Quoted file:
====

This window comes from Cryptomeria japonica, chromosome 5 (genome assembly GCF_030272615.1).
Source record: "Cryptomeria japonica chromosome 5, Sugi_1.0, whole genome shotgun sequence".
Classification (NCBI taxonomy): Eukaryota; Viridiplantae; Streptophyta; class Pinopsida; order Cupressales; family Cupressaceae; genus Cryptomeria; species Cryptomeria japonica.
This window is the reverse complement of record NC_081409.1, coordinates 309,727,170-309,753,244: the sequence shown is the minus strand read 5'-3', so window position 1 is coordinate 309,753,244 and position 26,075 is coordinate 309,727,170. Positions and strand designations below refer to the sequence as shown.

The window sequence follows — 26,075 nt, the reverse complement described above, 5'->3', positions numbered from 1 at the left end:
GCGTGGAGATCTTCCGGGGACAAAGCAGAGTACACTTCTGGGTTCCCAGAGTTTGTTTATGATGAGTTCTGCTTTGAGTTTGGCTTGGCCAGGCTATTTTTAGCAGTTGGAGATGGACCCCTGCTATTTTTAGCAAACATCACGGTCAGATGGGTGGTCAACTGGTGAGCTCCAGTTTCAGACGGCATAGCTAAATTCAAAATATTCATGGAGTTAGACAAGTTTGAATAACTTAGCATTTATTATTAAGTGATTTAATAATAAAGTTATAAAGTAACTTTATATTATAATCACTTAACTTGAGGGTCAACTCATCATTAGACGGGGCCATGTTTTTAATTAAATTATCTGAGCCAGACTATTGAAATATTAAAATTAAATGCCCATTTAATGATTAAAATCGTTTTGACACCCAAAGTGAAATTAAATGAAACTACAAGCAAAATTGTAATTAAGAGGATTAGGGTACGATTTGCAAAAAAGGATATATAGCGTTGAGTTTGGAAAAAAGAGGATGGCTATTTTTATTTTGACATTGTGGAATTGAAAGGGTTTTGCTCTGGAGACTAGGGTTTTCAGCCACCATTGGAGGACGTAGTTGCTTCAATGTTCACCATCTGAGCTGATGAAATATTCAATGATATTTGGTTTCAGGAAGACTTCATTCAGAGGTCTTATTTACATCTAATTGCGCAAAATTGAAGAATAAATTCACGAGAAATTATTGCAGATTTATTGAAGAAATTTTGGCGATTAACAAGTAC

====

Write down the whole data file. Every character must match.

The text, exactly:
This window comes from Cryptomeria japonica, chromosome 5 (genome assembly GCF_030272615.1).
Source record: "Cryptomeria japonica chromosome 5, Sugi_1.0, whole genome shotgun sequence".
Classification (NCBI taxonomy): Eukaryota; Viridiplantae; Streptophyta; class Pinopsida; order Cupressales; family Cupressaceae; genus Cryptomeria; species Cryptomeria japonica.
This window is the reverse complement of record NC_081409.1, coordinates 309,727,170-309,753,244: the sequence shown is the minus strand read 5'-3', so window position 1 is coordinate 309,753,244 and position 26,075 is coordinate 309,727,170. Positions and strand designations below refer to the sequence as shown.

The window sequence follows — 26,075 nt, the reverse complement described above, 5'->3', positions numbered from 1 at the left end:
GCGTGGAGATCTTCCGGGGACAAAGCAGAGTACACTTCTGGGTTCCCAGAGTTTGTTTATGATGAGTTCTGCTTTGAGTTTGGCTTGGCCAGGCTATTTTTAGCAGTTGGAGATGGACCCCTGCTATTTTTAGCAAACATCACGGTCAGATGGGTGGTCAACTGGTGAGCTCCAGTTTCAGACGGCATAGCTAAATTCAAAATATTCATGGAGTTAGACAAGTTTGAATAACTTAGCATTTATTATTAAGTGATTTAATAATAAAGTTATAAAGTAACTTTATATTATAATCACTTAACTTGAGGGTCAACTCATCATTAGACGGGGCCATGTTTTTAATTAAATTATCTGAGCCAGACTATTGAAATATTAAAATTAAATGCCCATTTAATGATTAAAATCGTTTTGACACCCAAAGTGAAATTAAATGAAACTACAAGCAAAATTGTAATTAAGAGGATTAGGGTACGATTTGCAAAAAAGGATATATAGCGTTGAGTTTGGAAAAAAGAGGATGGCTATTTTTATTTTGACATTGTGGAATTGAAAGGGTTTTGCTCTGGAGACTAGGGTTTTCAGCCACCATTGGAGGACGTAGTTGCTTCAATGTTCACCATCTGAGCTGATGAAATATTCAATGATATTTGGTTTCAGGAAGACTTCATTCAGAGGTCTTATTTACATCTAATTGCGCAAAATTGAAGAATAAATTCACGAGAAATTATTGCAGATTTATTGAAGAAATTTTGGCGATTAACAAGTAC